In the latter half of the 10th century, the kings of Indrapura came into conflict with the Đại Việt, who were then based at Hoa Lư near modern Hanoi. In 982, three ambassadors sent to Champa by King Lê Hoàn of the Đại Việt (founder of the Early Lê Dynasty) were detained in Indrapura. Lê Hoàn decided to go on the offensive, sacking Indrapura and killing the Cham King Parameshvaravarman I. As a result of these setbacks, the Cham eventually abandoned Indrapura around 1000 AD.The Đại Việt campaign against Champa continued into the late 11th century, when the Cham were forced to cede their three northern provinces to the rulers of theLý Dynasty. Soon afterwards, Vietnamese peasants began moving into the untilled former Cham lands, turning them into rice fields and moving relentlessly southward, delta by delta, along the narrow coastal plain. The southward expansion of Đại Việt (known as Nam Tiến) continued for several centuries, culminating in the annexation of most of the Cham territories by the end of the 15th century.
|This section requires expansionwith: information regarding the period 1890–1960. (September 2012)|
One of the first Europeans to visit Đà Nẵng was Portuguese explorer António de Faria, who anchored in Đà Nẵng in 1535. Faria was one of the first Westerners to write about the area and, through his influence, Portuguese ships began to call regularly at Hội An, which was then a much more important port than Đà Nẵng.Throughout the 17th and 18th centuries, French and Spanish traders and missionaries regularly made landfall at Hội An, just south of Đà Nẵng. An American, John White, arrived at Da Nang (then called Turon) on 18 June 1819 in the brig Franklin of Salem, Massachusetts, and was advised that the country was recovering from devastating wars, and that what little produce there was had already been promised. Other American ships arriving shortly after were the Marmion of Boston, and theAurora and Beverly of Salem. Conditions were such that they were unable to conduct trade, and the subsequent missions of British East India Company agentJohn Crawfurd in 1823 and the two missions of Andrew Jackson’s agent, diplomatist Edmund Roberts, in 1833 and 1836 were unable to secure trade agreements.:pp.19–40 Following the edict of Emperor Minh Mạng in 1835, prohibiting European vessels from making landfall or pursuing trade except at Hàn Port, Đà Nẵng quickly surpassed Hội An, becoming the largest commercial port in the central region.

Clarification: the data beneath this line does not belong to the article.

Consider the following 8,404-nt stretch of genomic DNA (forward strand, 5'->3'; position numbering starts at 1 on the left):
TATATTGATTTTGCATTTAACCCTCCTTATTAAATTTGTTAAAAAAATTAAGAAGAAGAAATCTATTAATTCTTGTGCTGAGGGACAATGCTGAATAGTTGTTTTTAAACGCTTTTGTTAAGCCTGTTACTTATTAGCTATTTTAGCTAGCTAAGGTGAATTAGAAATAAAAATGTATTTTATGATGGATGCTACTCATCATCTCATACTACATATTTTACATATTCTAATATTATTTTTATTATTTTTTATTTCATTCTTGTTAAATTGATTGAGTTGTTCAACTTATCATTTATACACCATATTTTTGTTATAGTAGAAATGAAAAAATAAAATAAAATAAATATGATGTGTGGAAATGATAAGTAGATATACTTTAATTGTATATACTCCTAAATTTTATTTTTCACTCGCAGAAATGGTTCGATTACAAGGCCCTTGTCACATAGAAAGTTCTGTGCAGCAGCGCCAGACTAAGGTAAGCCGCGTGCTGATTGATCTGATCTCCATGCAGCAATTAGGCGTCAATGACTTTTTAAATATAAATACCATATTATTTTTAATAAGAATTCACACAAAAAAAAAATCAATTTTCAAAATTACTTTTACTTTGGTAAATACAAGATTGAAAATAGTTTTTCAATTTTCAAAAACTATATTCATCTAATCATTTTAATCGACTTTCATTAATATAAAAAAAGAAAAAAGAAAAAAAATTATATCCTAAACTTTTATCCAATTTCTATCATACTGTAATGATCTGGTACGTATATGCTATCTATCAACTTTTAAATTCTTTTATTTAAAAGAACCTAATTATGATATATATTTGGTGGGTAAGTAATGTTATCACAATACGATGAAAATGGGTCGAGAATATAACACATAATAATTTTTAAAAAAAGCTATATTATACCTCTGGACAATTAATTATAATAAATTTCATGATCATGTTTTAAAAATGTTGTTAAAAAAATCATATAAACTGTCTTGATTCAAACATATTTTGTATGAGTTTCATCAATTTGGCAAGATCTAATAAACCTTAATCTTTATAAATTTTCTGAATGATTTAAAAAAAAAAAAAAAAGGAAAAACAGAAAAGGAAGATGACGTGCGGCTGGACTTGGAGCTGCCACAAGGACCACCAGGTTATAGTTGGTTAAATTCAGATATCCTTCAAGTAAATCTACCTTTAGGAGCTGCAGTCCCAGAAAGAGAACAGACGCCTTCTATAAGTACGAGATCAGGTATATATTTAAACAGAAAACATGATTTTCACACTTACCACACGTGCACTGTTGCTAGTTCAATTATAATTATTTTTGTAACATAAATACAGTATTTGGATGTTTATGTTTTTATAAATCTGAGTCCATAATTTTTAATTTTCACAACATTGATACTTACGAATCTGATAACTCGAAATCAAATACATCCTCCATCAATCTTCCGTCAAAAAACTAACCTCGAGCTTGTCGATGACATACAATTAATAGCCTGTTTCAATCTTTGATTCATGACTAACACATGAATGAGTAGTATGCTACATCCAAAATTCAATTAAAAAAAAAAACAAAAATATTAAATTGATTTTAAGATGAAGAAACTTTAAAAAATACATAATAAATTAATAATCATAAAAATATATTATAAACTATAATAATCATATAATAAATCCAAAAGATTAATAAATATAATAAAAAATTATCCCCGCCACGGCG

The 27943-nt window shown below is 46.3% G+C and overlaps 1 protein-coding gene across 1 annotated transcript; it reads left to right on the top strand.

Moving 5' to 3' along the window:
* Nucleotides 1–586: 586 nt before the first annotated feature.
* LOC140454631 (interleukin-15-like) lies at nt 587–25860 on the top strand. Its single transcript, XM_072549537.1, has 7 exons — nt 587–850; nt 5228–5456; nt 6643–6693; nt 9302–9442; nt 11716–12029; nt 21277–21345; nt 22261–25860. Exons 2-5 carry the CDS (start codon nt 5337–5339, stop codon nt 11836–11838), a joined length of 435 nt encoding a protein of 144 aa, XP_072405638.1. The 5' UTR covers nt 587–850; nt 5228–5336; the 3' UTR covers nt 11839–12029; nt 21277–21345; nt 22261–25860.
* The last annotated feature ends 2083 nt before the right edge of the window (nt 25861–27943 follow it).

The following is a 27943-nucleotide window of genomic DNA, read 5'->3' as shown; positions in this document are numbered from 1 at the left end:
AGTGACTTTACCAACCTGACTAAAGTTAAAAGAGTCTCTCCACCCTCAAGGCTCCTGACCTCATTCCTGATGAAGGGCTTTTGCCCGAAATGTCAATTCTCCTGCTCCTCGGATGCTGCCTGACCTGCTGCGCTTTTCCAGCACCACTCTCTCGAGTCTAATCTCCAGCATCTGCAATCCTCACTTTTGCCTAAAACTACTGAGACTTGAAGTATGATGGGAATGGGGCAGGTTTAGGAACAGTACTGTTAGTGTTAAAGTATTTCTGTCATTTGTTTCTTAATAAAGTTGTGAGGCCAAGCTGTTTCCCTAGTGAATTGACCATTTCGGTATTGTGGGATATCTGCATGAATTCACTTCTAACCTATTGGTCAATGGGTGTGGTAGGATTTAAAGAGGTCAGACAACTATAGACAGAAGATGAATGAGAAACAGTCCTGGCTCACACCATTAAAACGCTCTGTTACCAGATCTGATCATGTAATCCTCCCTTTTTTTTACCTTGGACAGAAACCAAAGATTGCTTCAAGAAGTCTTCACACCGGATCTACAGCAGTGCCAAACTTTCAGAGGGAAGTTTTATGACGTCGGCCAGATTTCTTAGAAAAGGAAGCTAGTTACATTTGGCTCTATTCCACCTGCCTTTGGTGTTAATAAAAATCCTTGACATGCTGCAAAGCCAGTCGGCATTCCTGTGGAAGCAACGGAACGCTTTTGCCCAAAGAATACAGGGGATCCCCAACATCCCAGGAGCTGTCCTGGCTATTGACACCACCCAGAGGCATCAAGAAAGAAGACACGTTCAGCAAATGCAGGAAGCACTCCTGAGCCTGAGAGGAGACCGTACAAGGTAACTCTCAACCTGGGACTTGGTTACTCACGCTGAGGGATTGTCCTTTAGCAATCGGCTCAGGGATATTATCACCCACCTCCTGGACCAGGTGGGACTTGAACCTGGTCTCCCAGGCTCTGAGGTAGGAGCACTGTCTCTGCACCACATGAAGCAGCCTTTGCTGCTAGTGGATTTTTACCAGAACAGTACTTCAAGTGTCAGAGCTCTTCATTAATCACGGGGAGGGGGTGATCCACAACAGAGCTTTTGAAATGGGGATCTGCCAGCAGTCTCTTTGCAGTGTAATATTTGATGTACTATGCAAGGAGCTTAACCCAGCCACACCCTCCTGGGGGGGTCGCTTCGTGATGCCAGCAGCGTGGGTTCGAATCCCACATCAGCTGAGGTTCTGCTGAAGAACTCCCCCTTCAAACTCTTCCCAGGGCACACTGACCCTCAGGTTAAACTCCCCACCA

In 1847, French vessels dispatched by Admiral Cécille bombarded Đà Nẵng, ostensibly on the grounds of alleged persecution of Roman Catholic missionaries. In August 1858, once again ostensibly on the grounds of religious persecution, French troops, led by Admiral Charles Rigault de Genouilly, and under the orders of Napoleon III, landed in Đà Nẵng as part of the punitive Cochinchina Campaign. The French overpowered the Vietnamese stationed in Đà Nẵng, swiftly occupying the city and Tiên Sa peninsula (present-day Sơn Trà peninsula). Despite their initial success, the occupying forces were quicklyplaced under siege by the Vietnamese army under the command of Nguyễn Tri Phương, and were eventually forced to retreat in March 1860. Conversely, however, the French were able to capture the southern stronghold of Saigon and, in June 1862, several provinces of southern Vietnam were ceded to the French as Cochinchina with the signing of the Treaty of Saigon.